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The Question

(Submitted October 21, 1997)

I am three years old. Since I cannot type, I am having my Dad write you. I asked this question to my Dad, who is an astronomer, but he could not answer. I guess he is silly. My question is simple: 'Why does the Moon looks white in daytime while it is yellow at night?'.

The Answer

There are a couple of things which might cause this.

Color vision is not very well understood. It is known that the eye and brain try to adjust the colors you see to correct for the color of the light shining on it. That is why grass looks green even when you see it under the red light of sunset. When you look at the Moon during the day, your eye sees the blue background of the sky, and your brain thinks that the light is blue, and (incorrectly) figures out what color the Moon must actually be to look the way it does under blue light. When you look at it at night, the brain has more trouble since it has no way of guessing what color the light is. This might account for the apparent color difference.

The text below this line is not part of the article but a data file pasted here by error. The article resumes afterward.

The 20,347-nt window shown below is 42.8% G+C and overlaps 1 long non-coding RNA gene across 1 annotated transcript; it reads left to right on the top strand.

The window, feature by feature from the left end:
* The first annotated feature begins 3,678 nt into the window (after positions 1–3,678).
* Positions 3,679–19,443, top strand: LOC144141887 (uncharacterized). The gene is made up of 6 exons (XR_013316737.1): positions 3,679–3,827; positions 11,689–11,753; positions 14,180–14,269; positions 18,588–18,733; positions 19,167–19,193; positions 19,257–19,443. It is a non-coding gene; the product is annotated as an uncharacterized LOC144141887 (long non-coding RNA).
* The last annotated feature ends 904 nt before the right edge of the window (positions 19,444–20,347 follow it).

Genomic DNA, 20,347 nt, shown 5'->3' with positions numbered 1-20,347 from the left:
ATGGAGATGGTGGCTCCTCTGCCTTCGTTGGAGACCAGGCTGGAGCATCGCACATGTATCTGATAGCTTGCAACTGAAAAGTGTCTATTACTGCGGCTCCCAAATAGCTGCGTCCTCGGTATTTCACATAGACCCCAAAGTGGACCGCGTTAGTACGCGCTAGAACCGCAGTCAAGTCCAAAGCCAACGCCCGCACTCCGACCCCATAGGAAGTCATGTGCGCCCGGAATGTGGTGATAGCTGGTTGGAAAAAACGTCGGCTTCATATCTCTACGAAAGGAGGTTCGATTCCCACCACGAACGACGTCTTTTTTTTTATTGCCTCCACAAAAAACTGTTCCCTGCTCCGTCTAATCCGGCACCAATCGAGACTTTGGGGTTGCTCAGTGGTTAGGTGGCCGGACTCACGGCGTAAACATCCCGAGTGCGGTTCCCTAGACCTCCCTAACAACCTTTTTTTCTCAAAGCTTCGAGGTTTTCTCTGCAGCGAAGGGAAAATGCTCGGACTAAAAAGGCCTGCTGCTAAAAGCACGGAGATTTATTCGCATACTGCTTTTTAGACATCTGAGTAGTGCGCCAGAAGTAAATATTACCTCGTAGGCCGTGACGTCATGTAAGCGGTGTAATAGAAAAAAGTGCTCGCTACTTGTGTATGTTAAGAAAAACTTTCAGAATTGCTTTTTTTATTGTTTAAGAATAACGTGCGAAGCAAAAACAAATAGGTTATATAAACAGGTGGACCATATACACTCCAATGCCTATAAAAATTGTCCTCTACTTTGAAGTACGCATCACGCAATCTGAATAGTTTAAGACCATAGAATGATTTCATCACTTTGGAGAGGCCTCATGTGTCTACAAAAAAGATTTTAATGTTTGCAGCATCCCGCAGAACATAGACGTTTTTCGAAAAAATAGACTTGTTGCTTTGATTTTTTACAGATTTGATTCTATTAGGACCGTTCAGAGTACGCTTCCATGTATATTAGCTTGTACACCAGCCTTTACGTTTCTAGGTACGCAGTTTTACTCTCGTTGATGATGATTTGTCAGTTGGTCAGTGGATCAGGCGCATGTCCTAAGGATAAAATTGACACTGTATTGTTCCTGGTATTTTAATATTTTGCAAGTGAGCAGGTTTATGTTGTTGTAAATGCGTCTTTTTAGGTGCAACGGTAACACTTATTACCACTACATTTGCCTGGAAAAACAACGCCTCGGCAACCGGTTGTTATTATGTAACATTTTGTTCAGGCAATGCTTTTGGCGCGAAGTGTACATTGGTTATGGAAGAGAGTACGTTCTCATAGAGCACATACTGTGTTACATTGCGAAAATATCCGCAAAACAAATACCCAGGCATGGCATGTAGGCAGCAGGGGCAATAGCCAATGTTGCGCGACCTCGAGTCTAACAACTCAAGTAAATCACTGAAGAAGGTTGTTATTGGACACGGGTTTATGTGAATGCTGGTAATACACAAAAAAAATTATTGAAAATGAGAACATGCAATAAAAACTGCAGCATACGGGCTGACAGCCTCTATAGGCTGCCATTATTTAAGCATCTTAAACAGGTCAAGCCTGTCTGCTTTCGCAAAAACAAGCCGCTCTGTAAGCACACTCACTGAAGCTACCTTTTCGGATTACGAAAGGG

Another possibility, which is certainly part of it, is that the color difference is due to skylight. When you look at the Moon during the day, you see the moonlight, plus all the blue sunlight which is scattered by the atmosphere between the Moon and you. At night, the atmosphere doesn't have any sunlight to scatter.

David Palmer
for Ask an Astrophysicist

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